|Born: December 8, 1925|
Oklahoma City, Oklahoma
|Died: September 30, 1969 (aged 43)|
|NgL: 1943, for the Kansas City Monarchs|
|MLB: July 17, 1947, for the St. Louis Browns|
|Last MLB appearance|
|September 30, 1956, for the New York Giants|
|Runs batted in||482|
Major League Baseball
|Career highlights and awards|
Henry Curtis Thompson (December 8, 1925 – September 30, 1969) was an American player in the Negro leagues and Major League Baseball who played primarily as a third baseman. A left-handed batter, he played with the Dallas Green Monarchs (1941), Kansas City Monarchs (1943, 1946-47, 1948), St. Louis Browns (1947) and New York Giants (1949-56).
Thompson was born in Oklahoma City, Oklahoma.
At the beginning of his career, he was a hard-hitting star for the Monarchs in the Negro American League, playing both infield and outfield. At 17, he played right field in his first season, batting .300.
The following year he was drafted into the Army. Thompson was a machine gunner with the 1695th Combat Engineers at the historic Battle of the Bulge. A few years later, he was nicknamed Ametralladora (Spanish for "machine gun") by Cuban fans while playing in the Cuban Winter League.
Sergeant Thompson was discharged on June 20, 1946, and immediately returned to the Monarchs, who were in the midst of capturing the league title. With the start of the major league 1947 season, history was made when Jackie Robinson broke the color line with the Brooklyn Dodgers.
Thompson played his first game with the Browns on July 17, 1947, integrating the Browns' lineup two days before Willard Brown made his debut as the second black player on the Browns. The following day, July 20, Thompson played second base and Brown played center field for the Browns in a game against the Boston Red Sox. That game marked the first time that two black players appeared in the same major league lineup. Later, in an August 9 doubleheader against the Cleveland Indians, Thompson and Indians outfielder Larry Doby became the first black players of opposing teams to appear on the field at the same time. Thompson was with the Browns a little over a month and hit only .256 in 27 games, mainly at second base. On August 23 he was released, and he rejoined the Monarchs through the 1948 season. Thompson batted .375 in his last year with Kansas City, finishing third in the batting race and leading the league in steals with 20.
On July 4, 1949, the New York Giants called Thompson up from the Giants' Jersey City farm club. He received $2,500 over the league minimum of $5,000. By signing with the Giants, Thompson earned a unique place in the baseball history. He was the first black baseball player to play in both the National and American leagues. Subsequently, he repeated the same "first" many times. On July 8, 1949, Thompson and Monte Irvin became the first black players for the Giants. Thus Thompson became the only player to participate in breaking the segregation barrier on two different teams. Another first occurred when Thompson batted against Dodgers pitcher Don Newcombe in the same season, becoming the first black batter to face a black pitcher in the majors. And in 1951, after playing a strong role in the Giants' drive to the pennant, Thompson and Irvin teamed with Willie Mays in the World Series to form the first all-black outfield in the majors. However, for the remainder of his career he played mostly at third base.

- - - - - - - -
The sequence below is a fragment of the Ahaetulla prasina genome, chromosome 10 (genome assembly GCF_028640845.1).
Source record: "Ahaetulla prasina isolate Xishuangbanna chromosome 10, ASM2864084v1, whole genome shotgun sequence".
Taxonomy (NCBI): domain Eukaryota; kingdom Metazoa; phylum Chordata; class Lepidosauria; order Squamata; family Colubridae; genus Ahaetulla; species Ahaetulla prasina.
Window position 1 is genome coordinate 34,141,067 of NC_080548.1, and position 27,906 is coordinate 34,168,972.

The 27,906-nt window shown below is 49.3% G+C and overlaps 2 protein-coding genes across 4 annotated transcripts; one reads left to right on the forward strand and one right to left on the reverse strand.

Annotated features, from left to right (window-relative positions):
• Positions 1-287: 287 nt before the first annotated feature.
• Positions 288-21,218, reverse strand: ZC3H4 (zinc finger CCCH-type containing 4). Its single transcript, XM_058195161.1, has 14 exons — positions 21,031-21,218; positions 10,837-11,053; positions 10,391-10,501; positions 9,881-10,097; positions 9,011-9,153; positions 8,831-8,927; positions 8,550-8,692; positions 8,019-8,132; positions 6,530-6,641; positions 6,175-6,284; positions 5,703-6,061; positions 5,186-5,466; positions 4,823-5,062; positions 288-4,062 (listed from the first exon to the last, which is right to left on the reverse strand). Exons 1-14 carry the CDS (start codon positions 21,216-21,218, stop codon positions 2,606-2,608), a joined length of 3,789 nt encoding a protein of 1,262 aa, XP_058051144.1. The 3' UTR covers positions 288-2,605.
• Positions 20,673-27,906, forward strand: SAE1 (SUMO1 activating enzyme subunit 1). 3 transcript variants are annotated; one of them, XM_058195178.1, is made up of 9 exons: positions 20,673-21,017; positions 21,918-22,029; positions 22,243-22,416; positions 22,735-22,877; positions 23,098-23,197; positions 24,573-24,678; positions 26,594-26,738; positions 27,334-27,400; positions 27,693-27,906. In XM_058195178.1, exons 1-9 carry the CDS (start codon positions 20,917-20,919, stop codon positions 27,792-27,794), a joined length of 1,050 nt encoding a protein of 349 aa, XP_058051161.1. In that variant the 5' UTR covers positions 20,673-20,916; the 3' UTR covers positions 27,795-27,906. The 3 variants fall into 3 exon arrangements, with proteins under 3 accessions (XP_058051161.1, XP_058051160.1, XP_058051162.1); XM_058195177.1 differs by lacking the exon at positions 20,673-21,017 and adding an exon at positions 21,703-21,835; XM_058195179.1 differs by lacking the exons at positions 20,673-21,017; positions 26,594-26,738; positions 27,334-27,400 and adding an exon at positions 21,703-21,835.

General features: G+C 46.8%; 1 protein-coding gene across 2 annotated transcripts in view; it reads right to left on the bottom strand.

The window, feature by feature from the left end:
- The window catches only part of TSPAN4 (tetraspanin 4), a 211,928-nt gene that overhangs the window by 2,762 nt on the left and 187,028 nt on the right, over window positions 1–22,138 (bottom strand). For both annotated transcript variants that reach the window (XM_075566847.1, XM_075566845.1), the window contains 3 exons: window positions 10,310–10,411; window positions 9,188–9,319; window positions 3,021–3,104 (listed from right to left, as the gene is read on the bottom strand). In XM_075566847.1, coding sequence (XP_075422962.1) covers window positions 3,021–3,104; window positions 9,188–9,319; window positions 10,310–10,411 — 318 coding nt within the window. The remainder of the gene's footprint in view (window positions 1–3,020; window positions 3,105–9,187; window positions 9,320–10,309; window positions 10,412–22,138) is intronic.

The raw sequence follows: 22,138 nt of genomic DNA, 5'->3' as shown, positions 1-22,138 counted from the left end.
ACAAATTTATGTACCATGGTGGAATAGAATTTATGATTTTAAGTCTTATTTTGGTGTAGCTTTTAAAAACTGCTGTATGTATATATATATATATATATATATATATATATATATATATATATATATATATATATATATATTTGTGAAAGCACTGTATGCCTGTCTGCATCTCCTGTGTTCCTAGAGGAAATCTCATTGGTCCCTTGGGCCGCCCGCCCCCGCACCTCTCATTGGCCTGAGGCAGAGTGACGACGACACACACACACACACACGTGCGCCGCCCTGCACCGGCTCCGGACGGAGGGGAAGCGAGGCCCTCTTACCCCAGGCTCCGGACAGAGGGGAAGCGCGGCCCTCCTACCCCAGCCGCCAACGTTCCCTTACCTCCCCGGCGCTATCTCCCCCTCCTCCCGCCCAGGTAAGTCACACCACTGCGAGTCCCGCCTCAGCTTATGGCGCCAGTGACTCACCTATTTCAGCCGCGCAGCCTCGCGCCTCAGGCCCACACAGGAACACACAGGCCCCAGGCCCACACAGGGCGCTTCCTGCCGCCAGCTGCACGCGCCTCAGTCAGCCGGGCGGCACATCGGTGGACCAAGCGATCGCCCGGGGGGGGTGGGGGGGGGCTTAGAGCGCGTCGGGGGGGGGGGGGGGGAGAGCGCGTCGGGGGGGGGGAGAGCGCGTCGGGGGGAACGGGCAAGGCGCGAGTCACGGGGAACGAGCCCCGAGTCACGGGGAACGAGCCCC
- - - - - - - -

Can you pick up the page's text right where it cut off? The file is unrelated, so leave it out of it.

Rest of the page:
On August 16, 1950, Hank Thompson became the first player since 1939 to hit two inside-the-park home runs in one game, a feat which would not be duplicated again until 1972. He enjoyed his best season in 1953, when he batted .302 with 24 home runs, 74 runs batted in and a .567 slugging average. In 1954 he hit 26 homers and drove 86 runs, belted three homers in one game, and in the World Series batted .364 and drew a four-game Series record of seven walks against Cleveland.
In his 9-year career Thompson batted .267, with 129 home runs, 482 runs batted in, 492 runs scored, 801 hits, 104 doubles, 34 triples, 33 stolen bases, 493 walks for a .372 on-base percentage and 1,360 total bases for a .453 slugging average. In 1957 his contract was sold to the minor league Minneapolis Millers of the American Association, where he finished his career.
After leaving baseball, Thompson met with a series of difficulties. He became a cab driver in New York, but following a divorce was convicted of armed robbery in Texas, and in 1963 was sentenced to 10 years in prison. In 1967, however, he was paroled after serving three years; in 1968 he moved to Fresno, California, and became a city playground director. In the summer of 1969 he left that position, possibly to seek a job with the National League; but those plans did not have a chance to materialize. Thompson died at the age of 43 following a seizure on September 30, 1969, 13 years to the day of his last game in the majors.